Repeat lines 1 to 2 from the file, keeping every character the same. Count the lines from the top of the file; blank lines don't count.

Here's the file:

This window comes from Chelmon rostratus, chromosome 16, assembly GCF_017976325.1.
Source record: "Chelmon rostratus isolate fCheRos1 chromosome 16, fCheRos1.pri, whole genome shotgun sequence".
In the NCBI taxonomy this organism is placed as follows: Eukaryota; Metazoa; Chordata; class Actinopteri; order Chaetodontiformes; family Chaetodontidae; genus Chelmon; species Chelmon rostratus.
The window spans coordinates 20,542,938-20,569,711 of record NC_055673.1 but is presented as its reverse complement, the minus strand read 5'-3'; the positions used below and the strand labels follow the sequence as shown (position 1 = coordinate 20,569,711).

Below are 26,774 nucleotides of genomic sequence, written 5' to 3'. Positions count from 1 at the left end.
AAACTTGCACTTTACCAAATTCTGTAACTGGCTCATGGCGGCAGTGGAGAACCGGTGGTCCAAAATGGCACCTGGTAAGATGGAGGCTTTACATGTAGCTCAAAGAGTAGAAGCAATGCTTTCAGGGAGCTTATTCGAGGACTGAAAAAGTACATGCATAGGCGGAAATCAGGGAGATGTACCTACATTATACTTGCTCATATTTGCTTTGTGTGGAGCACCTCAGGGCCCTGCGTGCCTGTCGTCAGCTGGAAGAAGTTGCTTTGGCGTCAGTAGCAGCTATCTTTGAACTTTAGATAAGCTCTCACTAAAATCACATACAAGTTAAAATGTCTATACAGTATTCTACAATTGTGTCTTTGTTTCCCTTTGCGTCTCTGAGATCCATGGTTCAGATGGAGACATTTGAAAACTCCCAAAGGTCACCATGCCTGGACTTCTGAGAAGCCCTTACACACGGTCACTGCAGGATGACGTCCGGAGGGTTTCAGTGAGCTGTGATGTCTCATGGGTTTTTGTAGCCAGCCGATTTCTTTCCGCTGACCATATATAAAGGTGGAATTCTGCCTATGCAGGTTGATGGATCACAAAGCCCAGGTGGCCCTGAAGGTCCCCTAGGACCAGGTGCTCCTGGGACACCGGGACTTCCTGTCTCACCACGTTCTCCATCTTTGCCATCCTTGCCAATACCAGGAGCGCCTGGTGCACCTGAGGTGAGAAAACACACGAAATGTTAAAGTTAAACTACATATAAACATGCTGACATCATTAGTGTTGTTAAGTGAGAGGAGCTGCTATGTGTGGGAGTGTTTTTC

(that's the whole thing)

This window comes from Chelmon rostratus, chromosome 16, assembly GCF_017976325.1.
Source record: "Chelmon rostratus isolate fCheRos1 chromosome 16, fCheRos1.pri, whole genome shotgun sequence".